By Jayne O'Donnell
Want your children to grow up to be skilled, safe drivers? Point them in the right direction by setting a good example. Whether your kids are tots or teens, the driving habits they see in you may someday become their own.
Teach "no tailgating." Tailgating is one of the easiest—and most destructive—bad habits to fall into, especially in the stop-and-go, slow-go traffic that typifies both city and suburb. Try to develop a formula for determining a safe distance between yourself and the vehicle just ahead. One simple measure: Pick out a landmark, like a billboard or an overpass, on the road ahead. Wait for the car ahead to pass it. You should be able to count off three seconds before you go by.
Watch yourself in lots. The folks who create lab-rat mazes have nothing on the designers of modern mall parking lots. The temptation to cut across lanes and dart in and out of the traffic pattern seems irresistible. But don't. Drive slowly, stay patient, and be extra alert to the pedestrians and other drivers who surround you.
Yield at yield; stop at yellow. You probably learned both of these rules way back in Driver's Ed. And you probably forget to observe them every so often. But the results could be disastrous, especially if you slide through a yellow light and get T-boned by a T. rex-sized sport-utility vehicle jumping the gun at the other light.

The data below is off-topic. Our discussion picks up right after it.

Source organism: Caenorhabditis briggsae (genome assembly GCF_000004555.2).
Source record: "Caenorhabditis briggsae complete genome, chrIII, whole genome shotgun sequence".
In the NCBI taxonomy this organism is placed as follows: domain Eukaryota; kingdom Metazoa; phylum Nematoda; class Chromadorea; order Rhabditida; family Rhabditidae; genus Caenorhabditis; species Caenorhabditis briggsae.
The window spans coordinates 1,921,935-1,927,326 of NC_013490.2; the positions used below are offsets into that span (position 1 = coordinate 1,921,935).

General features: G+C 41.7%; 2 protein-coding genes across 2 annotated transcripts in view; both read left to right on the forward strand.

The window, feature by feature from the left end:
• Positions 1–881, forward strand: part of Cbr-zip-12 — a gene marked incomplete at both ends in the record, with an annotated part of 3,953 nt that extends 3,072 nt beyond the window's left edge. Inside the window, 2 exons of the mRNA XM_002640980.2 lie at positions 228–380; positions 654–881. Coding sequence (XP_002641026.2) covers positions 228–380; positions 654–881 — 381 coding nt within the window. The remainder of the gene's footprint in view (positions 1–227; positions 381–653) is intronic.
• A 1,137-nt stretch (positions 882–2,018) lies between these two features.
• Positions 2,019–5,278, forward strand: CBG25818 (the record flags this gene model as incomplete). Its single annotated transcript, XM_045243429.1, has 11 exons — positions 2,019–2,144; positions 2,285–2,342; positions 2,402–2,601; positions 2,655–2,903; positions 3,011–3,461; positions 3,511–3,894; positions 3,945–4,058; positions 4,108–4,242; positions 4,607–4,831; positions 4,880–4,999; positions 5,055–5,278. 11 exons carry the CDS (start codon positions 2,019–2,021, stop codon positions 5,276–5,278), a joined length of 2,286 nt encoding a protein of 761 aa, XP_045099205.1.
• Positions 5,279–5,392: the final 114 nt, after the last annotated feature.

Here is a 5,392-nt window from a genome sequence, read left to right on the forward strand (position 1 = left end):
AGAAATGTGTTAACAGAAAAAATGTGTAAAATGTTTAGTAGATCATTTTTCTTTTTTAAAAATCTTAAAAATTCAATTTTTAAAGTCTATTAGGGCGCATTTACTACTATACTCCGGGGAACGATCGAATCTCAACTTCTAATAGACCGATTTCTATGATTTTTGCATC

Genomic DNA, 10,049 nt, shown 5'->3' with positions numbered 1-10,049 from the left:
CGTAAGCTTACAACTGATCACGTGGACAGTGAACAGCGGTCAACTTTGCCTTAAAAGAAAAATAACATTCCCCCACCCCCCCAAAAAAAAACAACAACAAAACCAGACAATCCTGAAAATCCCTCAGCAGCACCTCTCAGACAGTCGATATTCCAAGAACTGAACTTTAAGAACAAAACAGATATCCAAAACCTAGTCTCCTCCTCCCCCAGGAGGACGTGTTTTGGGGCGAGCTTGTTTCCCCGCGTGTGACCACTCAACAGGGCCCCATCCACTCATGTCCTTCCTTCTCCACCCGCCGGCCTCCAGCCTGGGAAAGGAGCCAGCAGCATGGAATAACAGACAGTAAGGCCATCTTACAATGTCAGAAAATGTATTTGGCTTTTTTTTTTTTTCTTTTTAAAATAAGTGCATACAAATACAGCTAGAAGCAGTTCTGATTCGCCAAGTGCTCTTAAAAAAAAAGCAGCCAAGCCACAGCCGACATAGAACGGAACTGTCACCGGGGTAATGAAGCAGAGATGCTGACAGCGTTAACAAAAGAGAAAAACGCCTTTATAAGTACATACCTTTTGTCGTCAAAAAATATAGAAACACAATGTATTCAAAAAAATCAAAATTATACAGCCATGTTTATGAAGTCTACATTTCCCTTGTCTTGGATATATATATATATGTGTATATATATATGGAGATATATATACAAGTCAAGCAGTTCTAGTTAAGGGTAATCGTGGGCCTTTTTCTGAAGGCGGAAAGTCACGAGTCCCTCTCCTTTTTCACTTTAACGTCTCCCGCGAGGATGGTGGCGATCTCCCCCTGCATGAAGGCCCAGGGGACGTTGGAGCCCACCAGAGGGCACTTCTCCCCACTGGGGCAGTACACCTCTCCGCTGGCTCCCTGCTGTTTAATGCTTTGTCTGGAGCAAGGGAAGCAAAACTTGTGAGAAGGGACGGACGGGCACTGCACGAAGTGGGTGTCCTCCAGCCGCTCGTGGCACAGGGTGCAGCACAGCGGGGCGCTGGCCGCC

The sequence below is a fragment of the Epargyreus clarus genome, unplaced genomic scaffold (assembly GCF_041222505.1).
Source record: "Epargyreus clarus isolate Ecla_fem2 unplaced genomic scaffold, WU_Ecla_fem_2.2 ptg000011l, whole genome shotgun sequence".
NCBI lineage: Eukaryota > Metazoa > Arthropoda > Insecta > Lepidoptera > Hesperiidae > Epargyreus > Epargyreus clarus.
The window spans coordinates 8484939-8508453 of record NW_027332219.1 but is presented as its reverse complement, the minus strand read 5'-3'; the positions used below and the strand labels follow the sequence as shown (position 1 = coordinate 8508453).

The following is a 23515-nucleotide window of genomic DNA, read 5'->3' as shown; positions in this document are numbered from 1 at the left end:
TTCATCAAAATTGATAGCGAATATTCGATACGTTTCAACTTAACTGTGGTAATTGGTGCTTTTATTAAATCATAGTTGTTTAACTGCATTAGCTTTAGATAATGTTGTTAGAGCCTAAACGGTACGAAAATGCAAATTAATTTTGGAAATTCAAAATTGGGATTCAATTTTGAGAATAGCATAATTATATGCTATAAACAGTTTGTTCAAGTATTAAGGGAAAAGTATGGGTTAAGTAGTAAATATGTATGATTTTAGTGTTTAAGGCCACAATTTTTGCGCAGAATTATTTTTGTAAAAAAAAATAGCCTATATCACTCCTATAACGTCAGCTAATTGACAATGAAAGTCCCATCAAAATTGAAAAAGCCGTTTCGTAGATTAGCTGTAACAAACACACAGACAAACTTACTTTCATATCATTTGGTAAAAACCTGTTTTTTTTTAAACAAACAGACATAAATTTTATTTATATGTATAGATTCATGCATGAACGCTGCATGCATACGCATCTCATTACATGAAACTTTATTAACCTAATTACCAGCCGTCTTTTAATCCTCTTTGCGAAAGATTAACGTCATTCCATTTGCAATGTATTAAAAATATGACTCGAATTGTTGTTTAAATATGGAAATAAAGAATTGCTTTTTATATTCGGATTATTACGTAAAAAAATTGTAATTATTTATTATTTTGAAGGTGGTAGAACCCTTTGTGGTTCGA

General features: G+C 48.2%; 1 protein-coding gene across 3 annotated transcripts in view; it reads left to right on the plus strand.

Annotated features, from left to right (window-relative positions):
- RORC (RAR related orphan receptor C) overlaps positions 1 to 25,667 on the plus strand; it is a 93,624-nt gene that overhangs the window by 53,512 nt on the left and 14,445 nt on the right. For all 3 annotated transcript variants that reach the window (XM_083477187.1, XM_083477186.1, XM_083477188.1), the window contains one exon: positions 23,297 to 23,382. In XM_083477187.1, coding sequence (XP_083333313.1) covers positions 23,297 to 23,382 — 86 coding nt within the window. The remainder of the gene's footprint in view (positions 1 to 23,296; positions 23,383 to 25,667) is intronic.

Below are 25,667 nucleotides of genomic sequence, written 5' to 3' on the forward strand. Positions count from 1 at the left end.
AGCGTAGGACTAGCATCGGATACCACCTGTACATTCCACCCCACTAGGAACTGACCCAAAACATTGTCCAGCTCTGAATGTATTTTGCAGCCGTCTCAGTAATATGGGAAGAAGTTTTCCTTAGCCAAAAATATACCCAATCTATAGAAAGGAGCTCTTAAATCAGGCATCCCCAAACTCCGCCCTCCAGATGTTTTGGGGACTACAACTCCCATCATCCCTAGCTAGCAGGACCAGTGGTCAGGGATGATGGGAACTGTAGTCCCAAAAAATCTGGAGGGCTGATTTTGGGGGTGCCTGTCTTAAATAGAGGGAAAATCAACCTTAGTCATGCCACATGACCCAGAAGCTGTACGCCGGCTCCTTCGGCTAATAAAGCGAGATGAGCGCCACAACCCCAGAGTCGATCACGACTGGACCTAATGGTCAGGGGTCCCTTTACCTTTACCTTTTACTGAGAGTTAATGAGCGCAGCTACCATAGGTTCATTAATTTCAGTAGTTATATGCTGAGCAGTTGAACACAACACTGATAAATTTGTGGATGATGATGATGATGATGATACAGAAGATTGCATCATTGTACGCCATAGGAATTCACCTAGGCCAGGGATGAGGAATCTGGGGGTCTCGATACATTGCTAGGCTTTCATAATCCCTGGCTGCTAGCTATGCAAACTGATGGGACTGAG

On the right path. If you're driving below—or even just at—the speed limit, the right-hand lane is the best place for you. It seems more drivers than ever are busting speed limits and weaving in and out of traffic to get past those who aren't. Driving the limit, while legal, can cause traffic jams, frayed tempers, and uncontrolled bouts of hyperactive lane-changing by the speeders behind you. Leave the left lane (and the troopers) to them.
Forward, drive! Unless you absolutely have to (backing out of a parking space, for example), don't drive in reverse. It's too easy to lose control of your car and have it spin out if you go too far or too fast backwards. If you miss a turn, keep going forward, turn, and circle back when it's safe.
Pay attention. Driver distraction, which includes everything from talking on a car phone to fiddling with the CD player, is a huge traffic safety issue. In fact, studies have shown a correlation between car phone chat-ups and accidents. Keep your mind and eyes on the road, and that means, with the exception of emergencies, staying off cell phones. If you need to make a call, or change that CD, wait until you find a safe place to pull over.
ClubMom's AutoPro, Jayne O'Donnell, is a Washington, D.C.-based reporter (and new mom!) whose automotive expertise and investigative reporting skills have helped break some of the biggest auto-safety stories of the past several years.